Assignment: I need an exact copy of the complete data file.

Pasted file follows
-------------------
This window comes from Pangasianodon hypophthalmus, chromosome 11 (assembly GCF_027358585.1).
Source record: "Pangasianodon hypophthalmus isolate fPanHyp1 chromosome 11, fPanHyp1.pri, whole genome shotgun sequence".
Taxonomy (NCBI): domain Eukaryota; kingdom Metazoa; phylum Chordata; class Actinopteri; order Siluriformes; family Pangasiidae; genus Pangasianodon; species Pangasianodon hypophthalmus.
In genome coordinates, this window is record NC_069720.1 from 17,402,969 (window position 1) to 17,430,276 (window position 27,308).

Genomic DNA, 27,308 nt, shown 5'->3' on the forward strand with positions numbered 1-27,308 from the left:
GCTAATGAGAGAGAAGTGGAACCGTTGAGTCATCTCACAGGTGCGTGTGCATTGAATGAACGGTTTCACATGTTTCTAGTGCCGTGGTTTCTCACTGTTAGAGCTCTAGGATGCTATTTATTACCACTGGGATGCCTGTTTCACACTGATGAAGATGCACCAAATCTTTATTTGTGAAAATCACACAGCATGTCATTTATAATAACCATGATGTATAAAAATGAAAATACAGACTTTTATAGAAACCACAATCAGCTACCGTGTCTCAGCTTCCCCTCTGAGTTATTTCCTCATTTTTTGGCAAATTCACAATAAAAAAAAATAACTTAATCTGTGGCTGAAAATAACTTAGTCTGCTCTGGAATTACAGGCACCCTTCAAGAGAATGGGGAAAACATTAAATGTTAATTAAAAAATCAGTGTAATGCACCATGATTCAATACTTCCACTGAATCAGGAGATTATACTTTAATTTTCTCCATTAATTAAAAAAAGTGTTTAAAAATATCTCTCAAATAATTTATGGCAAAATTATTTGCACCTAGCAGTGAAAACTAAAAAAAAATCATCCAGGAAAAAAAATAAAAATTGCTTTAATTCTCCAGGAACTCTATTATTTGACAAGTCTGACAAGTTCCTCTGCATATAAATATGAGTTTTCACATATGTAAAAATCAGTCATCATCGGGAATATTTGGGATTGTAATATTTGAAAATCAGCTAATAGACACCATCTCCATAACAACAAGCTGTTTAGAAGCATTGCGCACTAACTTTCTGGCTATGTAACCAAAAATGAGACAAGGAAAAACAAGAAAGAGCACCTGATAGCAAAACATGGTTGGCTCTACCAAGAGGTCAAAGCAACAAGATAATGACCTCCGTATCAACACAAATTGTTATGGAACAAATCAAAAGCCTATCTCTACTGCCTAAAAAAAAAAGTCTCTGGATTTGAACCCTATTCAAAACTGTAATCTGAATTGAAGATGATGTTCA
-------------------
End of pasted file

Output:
This window comes from Pangasianodon hypophthalmus, chromosome 11 (assembly GCF_027358585.1).
Source record: "Pangasianodon hypophthalmus isolate fPanHyp1 chromosome 11, fPanHyp1.pri, whole genome shotgun sequence".
Taxonomy (NCBI): domain Eukaryota; kingdom Metazoa; phylum Chordata; class Actinopteri; order Siluriformes; family Pangasiidae; genus Pangasianodon; species Pangasianodon hypophthalmus.
In genome coordinates, this window is record NC_069720.1 from 17,402,969 (window position 1) to 17,430,276 (window position 27,308).

Genomic DNA, 27,308 nt, shown 5'->3' on the forward strand with positions numbered 1-27,308 from the left:
GCTAATGAGAGAGAAGTGGAACCGTTGAGTCATCTCACAGGTGCGTGTGCATTGAATGAACGGTTTCACATGTTTCTAGTGCCGTGGTTTCTCACTGTTAGAGCTCTAGGATGCTATTTATTACCACTGGGATGCCTGTTTCACACTGATGAAGATGCACCAAATCTTTATTTGTGAAAATCACACAGCATGTCATTTATAATAACCATGATGTATAAAAATGAAAATACAGACTTTTATAGAAACCACAATCAGCTACCGTGTCTCAGCTTCCCCTCTGAGTTATTTCCTCATTTTTTGGCAAATTCACAATAAAAAAAAATAACTTAATCTGTGGCTGAAAATAACTTAGTCTGCTCTGGAATTACAGGCACCCTTCAAGAGAATGGGGAAAACATTAAATGTTAATTAAAAAATCAGTGTAATGCACCATGATTCAATACTTCCACTGAATCAGGAGATTATACTTTAATTTTCTCCATTAATTAAAAAAAGTGTTTAAAAATATCTCTCAAATAATTTATGGCAAAATTATTTGCACCTAGCAGTGAAAACTAAAAAAAAATCATCCAGGAAAAAAAATAAAAATTGCTTTAATTCTCCAGGAACTCTATTATTTGACAAGTCTGACAAGTTCCTCTGCATATAAATATGAGTTTTCACATATGTAAAAATCAGTCATCATCGGGAATATTTGGGATTGTAATATTTGAAAATCAGCTAATAGACACCATCTCCATAACAACAAGCTGTTTAGAAGCATTGCGCACTAACTTTCTGGCTATGTAACCAAAAATGAGACAAGGAAAAACAAGAAAGAGCACCTGATAGCAAAACATGGTTGGCTCTACCAAGAGGTCAAAGCAACAAGATAATGACCTCCGTATCAACACAAATTGTTATGGAACAAATCAAAAGCCTATCTCTACTGCCTAAAAAAAAAAGTCTCTGGATTTGAACCCTATTCAAAACTGTAATCTGAATTGAAGATGATGTTCA